During the IPO meeting on 26th February I asked "what do you understand by ‘blanket license?'". I was hoping to discover whether they meant rights managed or royalty free?, whether single or multiple use? whether limited or unlimited duration?, how purpose might be restricted? Or what?... The IPO (I am forbidden from naming the individual by their rules, this isn't an accountable democracy you know) smirked at me as if I was a blithering clueless idiot, and replied "reprographic".
It was an answer that betrayed a bottomless incomprehension of our world. Further inquiry was futile. And these are the guys making the rules that will determine whether we shall have a profession or a loss-making hobby. These are the guys we shall have to appease in consultation if the DEB passes into law.
Tuesday will be the one and only chance for photographers' concerns to be finally aired in the Commons. Almost certainly they will not be. The nuances of our world are if anything less intelligible to MP's than to the IPO. OK, we know the LibDems have "serious reservations" and some thoughts about inserting last minute amendments, but they seem gestural and likely to fail. We know the Tories will "robustly oppose" the clause. At this stage there is only one truly useful outcome, given the lack of time for the extensive debate and amendments it requires : that S43 be scrapped. But more likely it is headed for a deal behind closed doors in the Wash-Up. Our futures will then depend on political horsetrading by persons unknown. "Tell you what gov, you can have the orphan stuff so long as you dump that nonsense about A&E departments in Grimsby". We will never know.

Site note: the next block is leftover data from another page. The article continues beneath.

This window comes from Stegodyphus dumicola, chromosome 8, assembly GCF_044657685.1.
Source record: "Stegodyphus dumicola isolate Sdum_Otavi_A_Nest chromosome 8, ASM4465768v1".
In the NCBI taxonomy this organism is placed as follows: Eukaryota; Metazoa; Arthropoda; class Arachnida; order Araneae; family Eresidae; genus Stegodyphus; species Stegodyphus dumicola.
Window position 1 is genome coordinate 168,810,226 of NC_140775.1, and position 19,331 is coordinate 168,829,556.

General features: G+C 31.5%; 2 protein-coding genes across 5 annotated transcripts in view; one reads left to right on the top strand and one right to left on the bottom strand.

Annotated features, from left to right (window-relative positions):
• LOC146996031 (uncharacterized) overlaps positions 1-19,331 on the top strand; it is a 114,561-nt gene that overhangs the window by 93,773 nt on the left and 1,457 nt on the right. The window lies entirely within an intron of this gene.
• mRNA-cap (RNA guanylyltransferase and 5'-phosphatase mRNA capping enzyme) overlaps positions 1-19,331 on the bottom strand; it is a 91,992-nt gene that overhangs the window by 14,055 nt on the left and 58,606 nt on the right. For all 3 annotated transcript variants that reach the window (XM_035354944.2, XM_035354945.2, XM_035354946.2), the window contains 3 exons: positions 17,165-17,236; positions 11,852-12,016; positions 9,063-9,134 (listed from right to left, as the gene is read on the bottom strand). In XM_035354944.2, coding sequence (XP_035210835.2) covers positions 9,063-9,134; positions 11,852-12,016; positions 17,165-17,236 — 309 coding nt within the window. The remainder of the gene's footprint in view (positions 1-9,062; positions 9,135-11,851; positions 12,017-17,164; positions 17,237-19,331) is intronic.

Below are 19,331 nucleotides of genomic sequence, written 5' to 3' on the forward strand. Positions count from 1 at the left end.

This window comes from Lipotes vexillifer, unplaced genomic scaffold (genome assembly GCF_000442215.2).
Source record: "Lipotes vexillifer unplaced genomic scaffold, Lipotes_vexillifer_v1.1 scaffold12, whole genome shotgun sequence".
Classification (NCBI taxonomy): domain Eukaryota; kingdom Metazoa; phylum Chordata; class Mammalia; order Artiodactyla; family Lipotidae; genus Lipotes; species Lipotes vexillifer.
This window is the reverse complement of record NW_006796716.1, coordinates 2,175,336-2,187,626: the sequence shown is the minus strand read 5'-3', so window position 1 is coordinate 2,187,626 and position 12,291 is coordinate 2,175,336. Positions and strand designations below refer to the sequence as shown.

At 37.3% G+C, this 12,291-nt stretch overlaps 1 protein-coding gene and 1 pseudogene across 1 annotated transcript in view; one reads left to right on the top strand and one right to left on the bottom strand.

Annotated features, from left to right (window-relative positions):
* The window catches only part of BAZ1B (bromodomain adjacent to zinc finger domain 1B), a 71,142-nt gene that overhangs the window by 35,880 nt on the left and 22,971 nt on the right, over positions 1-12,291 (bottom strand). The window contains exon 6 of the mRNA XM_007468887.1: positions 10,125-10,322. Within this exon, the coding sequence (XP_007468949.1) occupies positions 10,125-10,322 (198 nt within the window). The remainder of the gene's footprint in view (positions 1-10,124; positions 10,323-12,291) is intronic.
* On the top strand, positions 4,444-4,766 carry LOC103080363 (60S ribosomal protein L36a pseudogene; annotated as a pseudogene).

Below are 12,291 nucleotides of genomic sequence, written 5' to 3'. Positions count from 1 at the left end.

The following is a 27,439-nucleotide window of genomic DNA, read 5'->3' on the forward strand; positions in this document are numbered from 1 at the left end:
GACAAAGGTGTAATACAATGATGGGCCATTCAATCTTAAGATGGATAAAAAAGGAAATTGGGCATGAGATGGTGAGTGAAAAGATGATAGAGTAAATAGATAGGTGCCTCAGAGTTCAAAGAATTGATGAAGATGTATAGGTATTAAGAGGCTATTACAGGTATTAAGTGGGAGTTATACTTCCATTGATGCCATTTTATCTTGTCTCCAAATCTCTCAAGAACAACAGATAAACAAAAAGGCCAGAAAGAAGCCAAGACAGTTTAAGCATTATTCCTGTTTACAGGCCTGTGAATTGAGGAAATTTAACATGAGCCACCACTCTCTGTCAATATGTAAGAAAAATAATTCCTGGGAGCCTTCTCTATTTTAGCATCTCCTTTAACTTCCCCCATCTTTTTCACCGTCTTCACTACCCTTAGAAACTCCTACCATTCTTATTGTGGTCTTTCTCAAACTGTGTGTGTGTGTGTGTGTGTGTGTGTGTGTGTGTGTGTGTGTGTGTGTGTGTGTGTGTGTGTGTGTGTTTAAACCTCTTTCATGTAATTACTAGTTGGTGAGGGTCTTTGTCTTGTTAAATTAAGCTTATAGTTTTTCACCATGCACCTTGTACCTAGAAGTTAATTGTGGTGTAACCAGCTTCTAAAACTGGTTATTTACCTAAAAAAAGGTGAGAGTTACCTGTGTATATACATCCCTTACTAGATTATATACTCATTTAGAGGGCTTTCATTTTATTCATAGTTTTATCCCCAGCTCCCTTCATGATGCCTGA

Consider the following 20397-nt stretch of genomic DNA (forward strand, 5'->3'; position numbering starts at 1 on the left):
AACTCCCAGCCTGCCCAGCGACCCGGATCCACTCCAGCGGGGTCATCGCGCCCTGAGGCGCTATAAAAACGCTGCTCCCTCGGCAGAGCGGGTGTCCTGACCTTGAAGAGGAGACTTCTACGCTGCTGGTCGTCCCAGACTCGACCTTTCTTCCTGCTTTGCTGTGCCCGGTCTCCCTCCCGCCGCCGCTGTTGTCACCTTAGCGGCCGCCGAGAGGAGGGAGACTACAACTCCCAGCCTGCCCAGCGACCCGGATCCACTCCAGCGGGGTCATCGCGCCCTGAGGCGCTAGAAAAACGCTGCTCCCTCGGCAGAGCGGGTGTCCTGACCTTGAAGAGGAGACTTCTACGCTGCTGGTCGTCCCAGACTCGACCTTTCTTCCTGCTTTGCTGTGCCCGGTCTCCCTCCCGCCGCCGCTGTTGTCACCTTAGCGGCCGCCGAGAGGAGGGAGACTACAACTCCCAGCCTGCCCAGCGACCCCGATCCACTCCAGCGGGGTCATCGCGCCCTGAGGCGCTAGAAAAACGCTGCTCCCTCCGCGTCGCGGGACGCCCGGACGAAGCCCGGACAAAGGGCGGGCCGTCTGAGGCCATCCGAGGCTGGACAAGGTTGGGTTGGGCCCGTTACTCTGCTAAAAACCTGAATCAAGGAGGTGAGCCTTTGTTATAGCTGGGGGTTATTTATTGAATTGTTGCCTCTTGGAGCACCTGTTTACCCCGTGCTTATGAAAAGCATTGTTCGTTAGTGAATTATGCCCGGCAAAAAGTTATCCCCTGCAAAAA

Their lobbies are bigger than our lobby
S43 is no mere flash in the pan of accidental stupidity and carelessness. It has taken years of sterling effort by the great and the good to achieve law this open to abuse. Alerted finally to restlessness among photographers, the Intellectual Property Office has insisted it's our own fault for not being organised or coherent enough to sensibly contribute earlier.